By Denise Olson
When current students wonder what they stand to gain by taking part in collaborative student-faculty research, we like to have concrete answers to offer them.
Case in point: senior nursing student Omid Razmpour.
Razmpour, a native of Eden Prairie, Minnesota, will graduate in May 2020 with a Bachelor of Science in nursing and a job waiting for him — a full-time position at the University of Minnesota Medical Center. He was offered a position in the surgical/neuro ICU where he completed an internship last summer, an internship he attributes in large part to the four major undergraduate research experiences on his resume.
“I did four research projects, one of which is still ongoing, and have been working on at least two projects at all times since I was a sophomore,” Razmpour says.
All four of the projects Razmpour took part in centered around a similar theme of serving an underrepresented population — Somali immigrants, patients suffering from depression and women. His most recent research is seeking to test non-pharmacological management of pain associated with endometriosis, an overgrowth of endometrial tissue outside of the uterus.
“My research partner, Madeline Norman, and I hope to publish this study after we graduate in May,” he says of the study. Data used to study their sample population has identified a national occurrence level of one in 10 women with endometriosis.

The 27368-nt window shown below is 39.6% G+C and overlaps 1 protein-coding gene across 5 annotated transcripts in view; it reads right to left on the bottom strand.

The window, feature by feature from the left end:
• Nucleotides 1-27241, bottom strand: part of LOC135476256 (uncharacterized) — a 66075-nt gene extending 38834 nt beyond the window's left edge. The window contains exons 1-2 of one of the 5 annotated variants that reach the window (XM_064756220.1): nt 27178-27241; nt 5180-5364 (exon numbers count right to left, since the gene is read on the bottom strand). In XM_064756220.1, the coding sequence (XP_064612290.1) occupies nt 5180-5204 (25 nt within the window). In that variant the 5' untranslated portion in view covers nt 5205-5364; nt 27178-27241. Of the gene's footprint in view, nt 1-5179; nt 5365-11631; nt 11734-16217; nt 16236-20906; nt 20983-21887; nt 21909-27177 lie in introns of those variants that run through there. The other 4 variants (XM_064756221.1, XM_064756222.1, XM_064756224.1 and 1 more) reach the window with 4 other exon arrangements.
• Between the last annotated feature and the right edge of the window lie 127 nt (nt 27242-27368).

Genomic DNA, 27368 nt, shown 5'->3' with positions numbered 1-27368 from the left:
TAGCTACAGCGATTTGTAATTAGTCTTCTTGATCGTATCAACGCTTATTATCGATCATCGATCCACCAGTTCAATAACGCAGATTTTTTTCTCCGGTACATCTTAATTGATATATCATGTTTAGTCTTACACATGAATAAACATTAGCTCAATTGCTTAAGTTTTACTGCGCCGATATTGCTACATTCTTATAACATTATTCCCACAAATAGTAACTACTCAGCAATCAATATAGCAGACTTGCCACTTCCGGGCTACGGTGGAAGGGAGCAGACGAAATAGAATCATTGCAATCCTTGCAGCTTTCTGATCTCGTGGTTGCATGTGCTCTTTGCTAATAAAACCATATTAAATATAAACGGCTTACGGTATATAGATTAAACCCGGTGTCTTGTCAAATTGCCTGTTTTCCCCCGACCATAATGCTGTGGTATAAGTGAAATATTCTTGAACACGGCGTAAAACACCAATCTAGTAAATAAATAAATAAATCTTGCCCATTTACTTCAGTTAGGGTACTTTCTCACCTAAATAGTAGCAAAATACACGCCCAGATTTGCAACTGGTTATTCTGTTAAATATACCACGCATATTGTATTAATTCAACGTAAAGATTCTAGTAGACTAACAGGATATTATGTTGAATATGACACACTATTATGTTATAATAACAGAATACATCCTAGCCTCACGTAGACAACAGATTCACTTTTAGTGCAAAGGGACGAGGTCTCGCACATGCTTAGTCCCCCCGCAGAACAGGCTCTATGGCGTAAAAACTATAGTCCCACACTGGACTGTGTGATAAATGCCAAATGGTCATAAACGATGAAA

Dr. Jeanette Olsen, assistant professor of nursing, is new to the Blugold faculty and serves as a mentor for Razmpour's endometriosis research. She is highly impressed by the robust undergraduate collaborative research on this campus.
“Omid’s experience showcases the range of opportunities available to students based on their interest and initiative,” Olsen says. “He and Madeline have led the design and implementation of the project, a culmination of all they learned from prior projects. They will make a valuable contribution to nursing knowledge.
“I would recommend to any other student to do collaborative research,” Razmpour says. “It’s a great opportunity, and it sets you apart from everyone else.
I’ve learned so much.”
Editor's note: This story was written prior to the COVID-19 outbreak, and Razmpour has submitted the following update to his current and upcoming positions at the University of Minnesota Medical Center.
As I am currently working as a nursing assistant in the same unit, I have witnessed everything that has been happening. I have seen an otherwise healthy individual put on an artificial lung machine and an artificial kidney machine. I have seen individuals die alone in an isolation room, while their families sit at home wishing that they could be with them. While it will be extremely interesting to start a nursing career this time, it is sad to see not only the extremely sick with no family allowed nearby, but an ICU normally full of critical patients suffering from brain bleeds or other pre- or post-surgical issues, now nearly empty awaiting COVID-19 patients. I am excited to get out and work — this will be a crucial year for learning.